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Sheriff's Deputy Accused Of Sexually Abusing Several Female Inmates

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A sheriff's deputy is currently under internal investigation for sexually abusing female inmates, including forcing one to perform oral sex on him.The deputy, identified as Hermann Kreimann Jr., worked as a bailiff at the Clara Shortridge Foltz Criminal Justice Center in downtown L.A. and was accused by several inmates of sexual abuse, as detailed in an internal memo obtained by the L.A. Times. The first accusation came in November of 2013, when an inmate said a deputy escorting her from a courtroom to the attorney interview room handcuffed her to the wall and asked her to perform oral sex on him. She did so out of fear of retaliation—that Kreimann would "mess with her case"—she told investigators. The inmate identified Kreimann out of a photo lineup, said the memo.

After the accusation, the sheriff's office's own internal investigation bureau tracked down 23 other female inmates who appeared in the courtroom where Kreimann worked and several independently accused the deputy of sexual misconduct, ranging from propositioning the inmates, to fondling them, and even masturbating in front of them.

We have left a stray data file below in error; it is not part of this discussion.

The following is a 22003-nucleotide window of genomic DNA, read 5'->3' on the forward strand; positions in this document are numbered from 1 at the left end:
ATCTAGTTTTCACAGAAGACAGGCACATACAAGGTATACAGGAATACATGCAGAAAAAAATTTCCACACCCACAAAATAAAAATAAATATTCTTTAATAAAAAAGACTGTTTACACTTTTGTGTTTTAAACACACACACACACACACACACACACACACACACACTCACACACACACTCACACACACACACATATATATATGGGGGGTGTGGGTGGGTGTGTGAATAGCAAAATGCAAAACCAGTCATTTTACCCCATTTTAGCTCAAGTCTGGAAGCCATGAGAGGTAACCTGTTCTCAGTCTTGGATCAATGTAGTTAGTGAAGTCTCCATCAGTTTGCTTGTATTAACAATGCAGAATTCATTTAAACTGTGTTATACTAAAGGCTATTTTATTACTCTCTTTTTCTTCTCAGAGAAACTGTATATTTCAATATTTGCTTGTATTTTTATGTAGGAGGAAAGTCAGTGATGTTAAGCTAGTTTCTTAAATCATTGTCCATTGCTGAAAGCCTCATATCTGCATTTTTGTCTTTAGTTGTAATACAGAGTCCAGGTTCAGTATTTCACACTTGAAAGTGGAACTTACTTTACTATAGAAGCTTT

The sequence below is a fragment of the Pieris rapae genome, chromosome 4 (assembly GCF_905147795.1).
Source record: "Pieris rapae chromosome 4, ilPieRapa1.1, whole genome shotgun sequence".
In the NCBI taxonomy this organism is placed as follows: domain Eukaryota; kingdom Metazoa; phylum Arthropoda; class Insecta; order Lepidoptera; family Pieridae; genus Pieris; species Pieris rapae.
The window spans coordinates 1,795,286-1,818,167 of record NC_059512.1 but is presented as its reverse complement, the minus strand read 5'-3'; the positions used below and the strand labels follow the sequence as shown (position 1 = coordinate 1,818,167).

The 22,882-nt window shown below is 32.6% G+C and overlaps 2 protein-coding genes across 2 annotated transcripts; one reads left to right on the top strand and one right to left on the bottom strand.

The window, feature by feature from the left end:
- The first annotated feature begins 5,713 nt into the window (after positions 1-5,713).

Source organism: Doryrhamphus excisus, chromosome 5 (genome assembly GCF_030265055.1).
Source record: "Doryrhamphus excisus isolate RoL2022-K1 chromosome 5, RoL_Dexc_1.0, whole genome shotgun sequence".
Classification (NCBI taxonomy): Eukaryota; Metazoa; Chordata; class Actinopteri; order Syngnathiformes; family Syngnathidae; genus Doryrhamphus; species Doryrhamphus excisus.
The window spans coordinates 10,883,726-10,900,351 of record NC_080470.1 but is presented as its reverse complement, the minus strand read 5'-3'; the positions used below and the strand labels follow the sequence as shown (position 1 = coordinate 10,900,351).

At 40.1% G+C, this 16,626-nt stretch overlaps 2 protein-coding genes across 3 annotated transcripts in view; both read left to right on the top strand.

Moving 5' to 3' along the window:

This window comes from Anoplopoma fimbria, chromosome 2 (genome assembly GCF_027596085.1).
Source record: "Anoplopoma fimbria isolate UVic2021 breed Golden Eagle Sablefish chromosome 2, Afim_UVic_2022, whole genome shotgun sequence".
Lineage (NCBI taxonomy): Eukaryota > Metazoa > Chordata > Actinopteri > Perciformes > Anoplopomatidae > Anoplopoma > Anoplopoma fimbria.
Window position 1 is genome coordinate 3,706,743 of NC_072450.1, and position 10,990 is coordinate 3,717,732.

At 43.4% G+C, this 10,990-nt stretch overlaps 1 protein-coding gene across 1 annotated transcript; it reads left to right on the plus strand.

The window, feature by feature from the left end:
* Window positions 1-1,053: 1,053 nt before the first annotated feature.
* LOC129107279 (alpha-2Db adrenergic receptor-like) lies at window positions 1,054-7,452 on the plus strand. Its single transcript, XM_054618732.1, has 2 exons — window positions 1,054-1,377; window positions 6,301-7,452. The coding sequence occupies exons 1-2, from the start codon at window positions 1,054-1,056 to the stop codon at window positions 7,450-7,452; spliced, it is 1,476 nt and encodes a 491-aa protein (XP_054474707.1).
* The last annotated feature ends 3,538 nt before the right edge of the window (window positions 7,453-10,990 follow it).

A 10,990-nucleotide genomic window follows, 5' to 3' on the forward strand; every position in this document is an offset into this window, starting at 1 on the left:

Investigators also collected DNA samples from the attorney interview room, finding five semen samples. Kreimann was matched while the other four remain unidentified. "He's going to have to explain why his semen was found in there," sheriff's department spokesman Commander Keith Swensson told the L.A. Times.

Kreimann worked as a bailiff at the Clara Shortridge Foltz Criminal Justice Center for at least two years before being relieved of his duties in May of 2014. He denies the allegations and said it was standard for him to escort female inmates alone. Officials say a male deputy should have never been alone with a female inmate in a location without security cameras, like Kreimann was. "It's out of policy for a reason, specifically to prevent things like this from happening," said Swensson.

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The deputy faces termination, but won't be facing any criminal charges. Two of the women, whose accounts would have been key in prosecuting Kreimann, refused to cooperate.

The sheriff's department has been credited with disciplining deputies for sexual abuse, but the case still highlights how vulnerable female inmates are while under custody. "A lot of these women are very fearful of being retaliated against," said Esther Lim, jails project director for the ACLU of Southern California. "It's definitely a population that is very, very vulnerable."